The drawings accompanying and forming part of this specification are included to depict certain aspects of the invention. A clearer conception of the invention, and of the components and operation of systems provided with the invention, will become more readily apparent by referring to the exemplary, and therefore nonlimiting, embodiments illustrated in the drawings. The invention may be better understood by reference to one or more of these drawings in combination with the description presented herein. It should be noted that the features illustrated in the drawings are not necessarily drawn to scale.
The invention and the various features and advantageous details thereof are explained more fully with reference to the nonlimiting embodiments that are illustrated in the accompanying drawings and detailed in the following description. Descriptions of well known components and processing techniques are omitted so as not to unnecessarily obscure the invention in detail. It should be understood, however, that the detailed description and the specific examples, while indicating preferred embodiments of the invention, are given by way of illustration only and not by way of limitation. Various substitutions, modifications, additions and/or rearrangements within the spirit and/or scope of the underlying inventive concept will become apparent to those skilled in the art from this detailed description.
The context of the invention can include optical links and/or networks. The context of the invention can include robust optical links and/or networks where auto switching to a redundant back-up is implemented. The context of the invention can also include an optically-controlled, optically-powered optical switching module.
An optically powered and controlled optical switch is fully self-contained and can thus be located virtually anywhere in an optical network. Optical switches are fundamental building blocks of optical networks, allowing the redirection of optical signals from one optical path (e.g., waveguide) to another. The invention can include a method and/or apparatus for an optically-controlled, optically-powered switch. The switch can compose an optical switching module (OPOSM). The switch can include two optical input ports through which all data signals, power and control passes. It is important to appreciate that the data signals themselves can be the power and control services. Because the optical switching module can be optically powered and optically controlled from the data signals, it is fully self-contained and can thus be deployed virtually anywhere in an optical network. The invention does not need separate power and/or control connections. Further, the invention does not need separate power and/or control channels, bands and/or spectrum apart from the data signals themselves. The switch state of the OPOSM can be controlled automatically by the presence or absence of an optical signal on a primary optical input port.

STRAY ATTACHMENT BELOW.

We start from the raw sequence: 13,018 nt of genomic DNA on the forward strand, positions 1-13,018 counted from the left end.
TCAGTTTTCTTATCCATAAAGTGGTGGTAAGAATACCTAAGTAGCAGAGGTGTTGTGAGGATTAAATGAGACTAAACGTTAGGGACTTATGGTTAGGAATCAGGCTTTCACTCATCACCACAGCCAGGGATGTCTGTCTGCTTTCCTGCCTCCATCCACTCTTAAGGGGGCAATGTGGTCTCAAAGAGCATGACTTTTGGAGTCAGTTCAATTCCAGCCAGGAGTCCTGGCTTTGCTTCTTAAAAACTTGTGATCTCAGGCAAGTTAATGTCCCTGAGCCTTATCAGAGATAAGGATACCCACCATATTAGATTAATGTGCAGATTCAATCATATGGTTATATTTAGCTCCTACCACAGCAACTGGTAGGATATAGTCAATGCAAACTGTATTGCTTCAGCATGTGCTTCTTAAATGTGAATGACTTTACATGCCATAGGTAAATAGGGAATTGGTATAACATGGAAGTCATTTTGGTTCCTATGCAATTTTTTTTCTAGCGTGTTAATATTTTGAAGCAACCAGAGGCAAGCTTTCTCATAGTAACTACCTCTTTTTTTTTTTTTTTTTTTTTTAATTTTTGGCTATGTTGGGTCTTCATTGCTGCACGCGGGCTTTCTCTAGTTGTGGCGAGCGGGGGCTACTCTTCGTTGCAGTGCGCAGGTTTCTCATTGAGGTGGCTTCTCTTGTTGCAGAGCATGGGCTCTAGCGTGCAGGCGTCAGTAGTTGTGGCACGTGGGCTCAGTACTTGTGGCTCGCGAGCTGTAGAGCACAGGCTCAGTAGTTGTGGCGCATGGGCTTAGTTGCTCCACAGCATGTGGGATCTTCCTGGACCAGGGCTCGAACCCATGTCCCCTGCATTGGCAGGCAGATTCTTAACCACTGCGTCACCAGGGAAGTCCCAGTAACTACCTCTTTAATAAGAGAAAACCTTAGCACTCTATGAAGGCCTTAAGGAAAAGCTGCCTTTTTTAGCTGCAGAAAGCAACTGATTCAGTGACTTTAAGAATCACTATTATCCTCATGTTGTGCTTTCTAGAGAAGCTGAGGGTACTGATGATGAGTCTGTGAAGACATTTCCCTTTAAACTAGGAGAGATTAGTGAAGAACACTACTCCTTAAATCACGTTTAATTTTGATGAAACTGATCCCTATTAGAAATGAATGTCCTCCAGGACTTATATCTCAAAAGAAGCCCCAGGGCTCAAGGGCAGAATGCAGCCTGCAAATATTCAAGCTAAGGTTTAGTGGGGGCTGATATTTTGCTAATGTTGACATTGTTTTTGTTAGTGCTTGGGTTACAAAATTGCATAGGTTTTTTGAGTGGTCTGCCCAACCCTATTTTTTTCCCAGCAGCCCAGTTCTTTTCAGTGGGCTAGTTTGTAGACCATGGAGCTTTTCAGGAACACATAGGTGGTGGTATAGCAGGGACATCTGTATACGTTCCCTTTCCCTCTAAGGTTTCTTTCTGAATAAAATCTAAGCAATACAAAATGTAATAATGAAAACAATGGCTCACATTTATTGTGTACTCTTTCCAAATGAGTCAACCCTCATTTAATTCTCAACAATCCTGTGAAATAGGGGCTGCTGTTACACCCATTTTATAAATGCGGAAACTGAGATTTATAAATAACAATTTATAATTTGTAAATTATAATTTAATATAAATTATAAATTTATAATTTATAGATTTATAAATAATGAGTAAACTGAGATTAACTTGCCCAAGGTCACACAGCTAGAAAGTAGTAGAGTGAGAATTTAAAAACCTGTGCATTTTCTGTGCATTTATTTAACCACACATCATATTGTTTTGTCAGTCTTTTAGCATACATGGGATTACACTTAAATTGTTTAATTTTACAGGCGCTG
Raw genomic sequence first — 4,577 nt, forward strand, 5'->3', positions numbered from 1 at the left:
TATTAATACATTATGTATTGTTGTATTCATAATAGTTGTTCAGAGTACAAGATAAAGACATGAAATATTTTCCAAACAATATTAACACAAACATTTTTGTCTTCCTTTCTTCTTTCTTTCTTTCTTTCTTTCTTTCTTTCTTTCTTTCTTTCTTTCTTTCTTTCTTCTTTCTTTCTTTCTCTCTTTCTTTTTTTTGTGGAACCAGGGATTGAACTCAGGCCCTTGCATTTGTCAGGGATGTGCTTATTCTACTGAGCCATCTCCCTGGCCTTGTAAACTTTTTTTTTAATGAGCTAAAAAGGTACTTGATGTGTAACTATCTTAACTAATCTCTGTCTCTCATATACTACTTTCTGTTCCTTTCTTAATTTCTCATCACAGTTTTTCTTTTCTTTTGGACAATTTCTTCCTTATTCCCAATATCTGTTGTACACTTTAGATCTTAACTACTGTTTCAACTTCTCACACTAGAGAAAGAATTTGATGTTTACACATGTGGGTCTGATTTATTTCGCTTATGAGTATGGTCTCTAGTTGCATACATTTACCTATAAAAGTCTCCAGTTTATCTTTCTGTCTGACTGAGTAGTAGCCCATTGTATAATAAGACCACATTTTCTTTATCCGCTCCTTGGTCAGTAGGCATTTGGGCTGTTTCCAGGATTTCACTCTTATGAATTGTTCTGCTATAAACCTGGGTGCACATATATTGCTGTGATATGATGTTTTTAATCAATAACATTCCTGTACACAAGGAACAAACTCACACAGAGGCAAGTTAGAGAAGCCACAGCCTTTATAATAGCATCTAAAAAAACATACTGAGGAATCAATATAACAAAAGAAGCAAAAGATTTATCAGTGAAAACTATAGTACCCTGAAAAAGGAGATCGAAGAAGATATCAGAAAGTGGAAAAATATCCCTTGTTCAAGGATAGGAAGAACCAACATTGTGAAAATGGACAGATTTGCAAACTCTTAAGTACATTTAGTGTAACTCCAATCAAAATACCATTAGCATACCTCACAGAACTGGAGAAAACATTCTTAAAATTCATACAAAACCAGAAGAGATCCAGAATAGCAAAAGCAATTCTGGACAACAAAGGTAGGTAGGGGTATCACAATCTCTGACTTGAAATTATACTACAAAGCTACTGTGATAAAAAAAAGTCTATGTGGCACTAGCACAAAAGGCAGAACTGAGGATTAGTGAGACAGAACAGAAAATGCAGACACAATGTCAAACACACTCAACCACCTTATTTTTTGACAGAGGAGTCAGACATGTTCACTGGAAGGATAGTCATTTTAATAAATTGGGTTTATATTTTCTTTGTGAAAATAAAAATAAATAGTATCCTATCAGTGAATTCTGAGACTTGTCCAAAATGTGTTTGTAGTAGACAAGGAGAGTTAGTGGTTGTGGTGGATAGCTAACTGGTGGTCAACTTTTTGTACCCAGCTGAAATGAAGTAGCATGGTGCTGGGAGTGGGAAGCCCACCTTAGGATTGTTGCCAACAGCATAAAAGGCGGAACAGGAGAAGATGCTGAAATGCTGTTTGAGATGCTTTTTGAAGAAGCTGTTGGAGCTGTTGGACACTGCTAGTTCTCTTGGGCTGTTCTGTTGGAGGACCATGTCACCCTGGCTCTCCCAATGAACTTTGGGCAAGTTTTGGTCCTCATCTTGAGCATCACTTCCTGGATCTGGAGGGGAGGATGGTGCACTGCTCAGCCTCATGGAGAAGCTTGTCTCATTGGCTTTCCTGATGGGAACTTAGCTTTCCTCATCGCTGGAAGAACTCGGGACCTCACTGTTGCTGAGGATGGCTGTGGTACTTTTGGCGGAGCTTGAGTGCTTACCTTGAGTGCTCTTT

One of the functions of the OPOSM can include passing either a primary or a secondary input optical signal to an output port, depending on whether or not a primary optical signal is present at the primary input part. In a preferred embodiment, the OPOSM can perform the switching function automatically upon detection of the loss or restoration of the primary optical signal. The power required by the OPOSM can be drawn from the optical signals incident on the input ports.
Still referring to
Still referring to
Still referring to
Still referring to
Still referring to
Still referring to
In a preferred embodiment, the invention provides a method and/or apparatus for optically controlling and powering an optical switching module wherein these functions are derived from the primary and secondary (back-up) optical input signals only, obviating the need for additional wavelengths, optical connections, and/or electrical connections. Power and control may be provided by the optical beam that is transporting data or communications traffic, and the optical switching module may appear as a passive element in an optical network. Specifically, the presence of a primary input data signal above a threshold can define a Boolean state variable (control) and a secondary input data signal can be parasitically transformed into an electrical power source. Both of these functions can be provided on the same channel, band and/or spectrum as the data itself.
Still referring to
Still referring to
Still referring to
The invention can also be included in a kit. The kit can include some, or all, of the components that compose the invention. The kit can be an in-the-field retrofit kit to improve existing systems that are capable of incorporating the invention. The kit can include software, firmware and/or hardware for carrying out the invention. The kit can also contain instructions for practicing the invention. Unless otherwise specified, the components, software, firmware, hardware and/or instructions of the kit can be the same as those used in the invention.